With COVID-19 restrictions easing up, local community members are able to experience something they haven’t in several months — live music. North Carolina has begun hosting concerts across dozens of venues like Cat’s Cradle, Haw River Ballroom, Local 506 and Lincoln Theatre.
COVID-19 was responsible for a devastating blow to the live music industry — many independent venues were forced to close after PPP loans were exhausted. More than $500 billion was given out in PPP loans to small businesses, but they required locations to spend 75 percent on payroll to qualify for forgiveness. However, for many of the businesses and venues that were closed, most employees were laid off or furloughed, with no payroll to cover.
Music venues operate on thin margins, making the PPP loan less useful for those businesses.
Arts and entertainment were constantly forced to take a backseat during the pandemic, though they were the things many people looked forward to when stuck inside their homes.
But with the return to “normalcy,” venue owners in Carrboro and Chapel Hill are making decisions to reopen their businesses safely — such as requiring masks and mandating proof of vaccination or a negative COVID-19 test.
The Cave is a small bar on Franklin Street that is known to host local bands and is as a fixture of Chapel Hill’s music scene. Stephen Mooneyhan, who bartends and books talent for the venue, said it was forced to close in March 2020 – the venue was an underground, not-well ventilated room.
They remained closed until May of 2021 and waited for employees to get vaccinated.
“We didn’t have any outdoor seating, so we couldn’t open when a lot of other bars did,” Mooneyhan said. "We were the first bar I know of in town that required proof of vaccination to come in, not for a show or anything.”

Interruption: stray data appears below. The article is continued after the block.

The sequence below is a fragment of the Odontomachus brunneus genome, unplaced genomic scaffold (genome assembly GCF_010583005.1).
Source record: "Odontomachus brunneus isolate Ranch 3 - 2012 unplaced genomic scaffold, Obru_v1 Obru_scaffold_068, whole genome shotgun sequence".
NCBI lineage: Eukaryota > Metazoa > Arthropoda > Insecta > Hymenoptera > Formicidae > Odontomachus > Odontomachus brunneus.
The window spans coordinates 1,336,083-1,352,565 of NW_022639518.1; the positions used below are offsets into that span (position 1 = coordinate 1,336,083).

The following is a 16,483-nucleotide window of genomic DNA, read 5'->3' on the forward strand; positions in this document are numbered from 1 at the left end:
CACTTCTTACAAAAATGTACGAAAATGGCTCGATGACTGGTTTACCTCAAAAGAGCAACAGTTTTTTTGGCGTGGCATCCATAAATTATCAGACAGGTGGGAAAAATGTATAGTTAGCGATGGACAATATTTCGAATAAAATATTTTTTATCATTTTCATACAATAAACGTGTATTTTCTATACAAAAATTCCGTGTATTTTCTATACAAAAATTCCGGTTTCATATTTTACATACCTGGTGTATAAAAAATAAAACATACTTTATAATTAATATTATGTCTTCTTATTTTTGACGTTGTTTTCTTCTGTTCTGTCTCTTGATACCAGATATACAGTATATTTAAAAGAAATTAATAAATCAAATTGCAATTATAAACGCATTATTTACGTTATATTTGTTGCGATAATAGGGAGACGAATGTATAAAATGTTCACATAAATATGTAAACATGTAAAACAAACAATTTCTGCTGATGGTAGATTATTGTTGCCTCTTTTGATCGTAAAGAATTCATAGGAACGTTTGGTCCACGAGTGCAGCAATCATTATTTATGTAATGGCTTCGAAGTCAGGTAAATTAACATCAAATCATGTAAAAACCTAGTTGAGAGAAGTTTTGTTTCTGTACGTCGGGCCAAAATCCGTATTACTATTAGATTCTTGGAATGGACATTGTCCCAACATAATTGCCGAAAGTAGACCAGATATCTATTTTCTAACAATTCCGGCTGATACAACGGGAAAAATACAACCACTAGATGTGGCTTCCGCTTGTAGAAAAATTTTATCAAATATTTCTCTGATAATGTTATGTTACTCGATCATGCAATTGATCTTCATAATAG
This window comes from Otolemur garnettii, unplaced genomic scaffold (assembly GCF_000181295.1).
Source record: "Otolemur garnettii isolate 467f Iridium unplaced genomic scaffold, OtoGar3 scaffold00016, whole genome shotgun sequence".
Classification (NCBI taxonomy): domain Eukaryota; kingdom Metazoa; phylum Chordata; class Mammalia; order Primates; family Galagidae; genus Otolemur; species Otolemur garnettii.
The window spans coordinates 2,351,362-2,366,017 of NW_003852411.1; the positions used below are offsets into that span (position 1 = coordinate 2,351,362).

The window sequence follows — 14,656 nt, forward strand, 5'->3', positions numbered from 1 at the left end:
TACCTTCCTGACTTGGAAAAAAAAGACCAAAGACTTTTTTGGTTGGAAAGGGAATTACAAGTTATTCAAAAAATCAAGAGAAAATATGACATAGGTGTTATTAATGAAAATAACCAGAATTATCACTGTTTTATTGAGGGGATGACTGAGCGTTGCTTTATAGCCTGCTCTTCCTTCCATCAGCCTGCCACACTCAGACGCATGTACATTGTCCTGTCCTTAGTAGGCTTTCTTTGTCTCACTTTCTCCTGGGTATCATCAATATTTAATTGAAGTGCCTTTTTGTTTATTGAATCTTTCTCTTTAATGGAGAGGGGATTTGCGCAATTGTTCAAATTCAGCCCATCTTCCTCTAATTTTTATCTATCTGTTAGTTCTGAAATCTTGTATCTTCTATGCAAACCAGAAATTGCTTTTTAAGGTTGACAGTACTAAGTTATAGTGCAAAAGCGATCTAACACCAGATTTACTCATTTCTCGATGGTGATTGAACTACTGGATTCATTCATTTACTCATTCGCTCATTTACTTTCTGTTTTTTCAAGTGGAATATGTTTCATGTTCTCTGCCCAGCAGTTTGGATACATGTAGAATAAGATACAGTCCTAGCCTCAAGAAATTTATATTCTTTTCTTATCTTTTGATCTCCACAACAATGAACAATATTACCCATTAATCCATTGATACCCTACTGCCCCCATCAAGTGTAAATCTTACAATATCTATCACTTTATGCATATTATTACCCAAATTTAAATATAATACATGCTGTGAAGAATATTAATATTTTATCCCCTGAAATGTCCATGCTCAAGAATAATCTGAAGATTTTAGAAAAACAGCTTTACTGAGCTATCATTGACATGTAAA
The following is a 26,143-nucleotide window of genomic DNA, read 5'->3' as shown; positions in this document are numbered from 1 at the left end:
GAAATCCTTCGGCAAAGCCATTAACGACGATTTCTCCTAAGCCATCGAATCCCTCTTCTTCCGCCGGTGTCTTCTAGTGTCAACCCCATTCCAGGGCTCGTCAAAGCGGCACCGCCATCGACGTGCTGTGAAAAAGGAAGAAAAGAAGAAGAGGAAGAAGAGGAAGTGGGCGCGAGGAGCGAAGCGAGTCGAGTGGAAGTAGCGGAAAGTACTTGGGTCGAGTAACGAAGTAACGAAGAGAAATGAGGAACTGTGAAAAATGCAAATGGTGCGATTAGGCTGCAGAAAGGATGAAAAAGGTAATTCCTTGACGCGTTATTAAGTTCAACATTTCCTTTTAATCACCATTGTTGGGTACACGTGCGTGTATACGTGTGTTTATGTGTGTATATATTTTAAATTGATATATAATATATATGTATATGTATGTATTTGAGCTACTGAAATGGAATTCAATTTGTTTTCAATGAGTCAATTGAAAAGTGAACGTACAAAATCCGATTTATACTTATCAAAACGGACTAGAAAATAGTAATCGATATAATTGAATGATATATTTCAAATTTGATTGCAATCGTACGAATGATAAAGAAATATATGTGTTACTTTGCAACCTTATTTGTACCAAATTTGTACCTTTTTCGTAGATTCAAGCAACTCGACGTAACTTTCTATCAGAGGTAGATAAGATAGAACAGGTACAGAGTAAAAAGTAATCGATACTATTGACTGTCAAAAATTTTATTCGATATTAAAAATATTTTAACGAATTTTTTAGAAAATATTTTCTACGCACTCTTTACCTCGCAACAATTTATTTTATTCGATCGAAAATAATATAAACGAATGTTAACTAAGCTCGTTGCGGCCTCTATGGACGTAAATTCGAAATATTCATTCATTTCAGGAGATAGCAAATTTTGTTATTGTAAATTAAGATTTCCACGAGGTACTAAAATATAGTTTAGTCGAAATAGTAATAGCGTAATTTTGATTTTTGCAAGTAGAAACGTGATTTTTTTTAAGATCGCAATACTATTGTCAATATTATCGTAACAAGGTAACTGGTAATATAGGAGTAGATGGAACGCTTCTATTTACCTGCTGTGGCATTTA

The Cave started a GoFundMe to support the loss of revenue during that time period — but many employees were forced to go on unemployment.
“When we reopened, it was a lot busier than it had been before,” Mooneyhan says. “It seemed like people were just ready to get back and go to bars.”
Rob Walsh, a co-owner and production manager of the Local 506, echoed that sentiment. In early 2021, they were able to reopen only as a bar and used outdoor seating.
“The way the front of the club is, is that we have doors that open to the street,” he says. “We had a couple shows where folks would set up in the front room, and the audience would be outside. We were able to have live music in the past months, and people started coming back.”
Walsh notes that they applied for a PPP loan, but they had to still lay off people. And when they reopened, some of the staff came back, and some didn’t.
“But for the folks that were laid off, their job was still there for them," Walsh said.
Local 506 is known for hosting several touring bands in their 250-capacity venue, but had issues with international bands not being able to get into the country or touring bands canceling shows when group members tested positive for COVID-19.
Walsh notes that while ticket sales do seem to be down, she appreciates people sticking around and supporting the business, especially given the number of bars that have closed down.
And that’s exactly what the community can do for music venues during this time.
If you have a chance, simply go out and support local venues — whether it’s going to a show or joining a membership to support the staff. Live events, especially local ones, are exciting experiences, especially after a year that has been spent primarily indoors.
“You can tell when you’re in a room of people enjoying the same thing, you’ve kind of missed out on that,” Mooneyhan said. “After a year of sitting and listening on Spotify, records or however, it’s easy to forget the excitement of live music.”
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